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Republicans Need to Remember Hoover

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By Colbert I. King
Saturday, January 31, 2009

Republicans are given to saying and doing the darnedest things.

Remember last fall when House Republicans, led by Minority Leader John Boehner, whined that they were forced to kill the Bush administration's bank bailout bill because Speaker Nancy Pelosi had given a speech that hurt their feelings?

Well, they are back with another howler -- and a reminder why the GOP is no longer the nation's dominant political party.

This week, House Republicans voted in lock step against President Obama's economic stimulus package, using as one excuse their deep concern about the impact of government spending on the future debt burden of America's "children and grandchildren."

The GOP's distress is little more than a political contrivance. Were the Republicans really putting children first, they would have supported a stimulus plan that sought to provide money to communities and people, create jobs, and put homeownership within reach of working families.

Even after Democrats dropped some spending provisions that Republicans found distasteful, not one House Republican voted for Obama's American Recovery and Reinvestment Act.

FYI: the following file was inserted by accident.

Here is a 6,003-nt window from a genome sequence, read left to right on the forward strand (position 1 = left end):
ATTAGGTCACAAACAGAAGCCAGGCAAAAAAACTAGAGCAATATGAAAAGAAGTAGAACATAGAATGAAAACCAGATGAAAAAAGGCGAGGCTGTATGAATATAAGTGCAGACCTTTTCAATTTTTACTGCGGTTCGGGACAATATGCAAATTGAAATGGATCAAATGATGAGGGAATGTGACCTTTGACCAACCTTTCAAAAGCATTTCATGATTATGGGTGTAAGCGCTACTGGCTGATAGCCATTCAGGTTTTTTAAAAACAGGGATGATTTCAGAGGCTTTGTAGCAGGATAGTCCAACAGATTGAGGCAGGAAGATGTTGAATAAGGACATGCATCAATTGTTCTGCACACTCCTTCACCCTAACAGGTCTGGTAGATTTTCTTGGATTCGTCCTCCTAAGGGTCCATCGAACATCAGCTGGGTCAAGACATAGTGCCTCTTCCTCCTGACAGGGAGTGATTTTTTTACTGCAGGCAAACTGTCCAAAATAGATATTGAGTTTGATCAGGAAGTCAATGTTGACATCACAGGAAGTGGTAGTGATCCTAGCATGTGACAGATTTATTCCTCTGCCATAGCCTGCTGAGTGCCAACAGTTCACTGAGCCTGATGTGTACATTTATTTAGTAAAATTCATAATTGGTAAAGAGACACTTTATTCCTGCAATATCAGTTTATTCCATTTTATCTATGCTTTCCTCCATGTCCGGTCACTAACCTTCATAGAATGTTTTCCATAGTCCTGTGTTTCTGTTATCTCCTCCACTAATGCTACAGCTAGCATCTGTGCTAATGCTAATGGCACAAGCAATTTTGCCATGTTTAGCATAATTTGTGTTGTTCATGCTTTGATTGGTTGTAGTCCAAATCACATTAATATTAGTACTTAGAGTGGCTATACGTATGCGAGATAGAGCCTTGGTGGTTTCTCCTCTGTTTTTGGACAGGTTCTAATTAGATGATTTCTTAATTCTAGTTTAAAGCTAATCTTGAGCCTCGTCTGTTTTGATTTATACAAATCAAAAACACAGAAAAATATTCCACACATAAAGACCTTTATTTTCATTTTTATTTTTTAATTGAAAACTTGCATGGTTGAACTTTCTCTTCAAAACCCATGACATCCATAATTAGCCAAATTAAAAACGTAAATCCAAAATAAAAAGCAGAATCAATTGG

This is not to say the House-passed legislation is golden.

"Buy American" riders tacked on the bill are dead weights. They call to mind the Smoot-Hawley Tariff Act of 1930, Herbert Hoover's protectionist measure aimed at reducing foreign competition. Smoot-Hawley sparked a global trade war that prolonged the Great Depression.

Candidate Obama waffled on "Buy American" provisions; President Obama can't. He should suck it up and tell the Senate to trim the riders.

The Senate can also improve the bill by changing tax and infrastructure measures to pump money into the economy faster. But fashioning a good, broad-based stimulus plan calls for bipartisan cooperation. The House GOP passed up the chance. With the economy tanking, Senate Republicans should put country first and get on board.

Michigan Democratic Rep. John Dingell got it right when he accused his Republican colleagues in a news release of being "more than willing to let right-wing radio shock jocks drive their political discourse, even after the president traveled to Capitol Hill to listen to and work with them in a genuine attempt to start his administration off on a bipartisan note."

Were House Republicans less obsessed with pandering to the right, they would have quickly noticed how today's crisis is affecting children.


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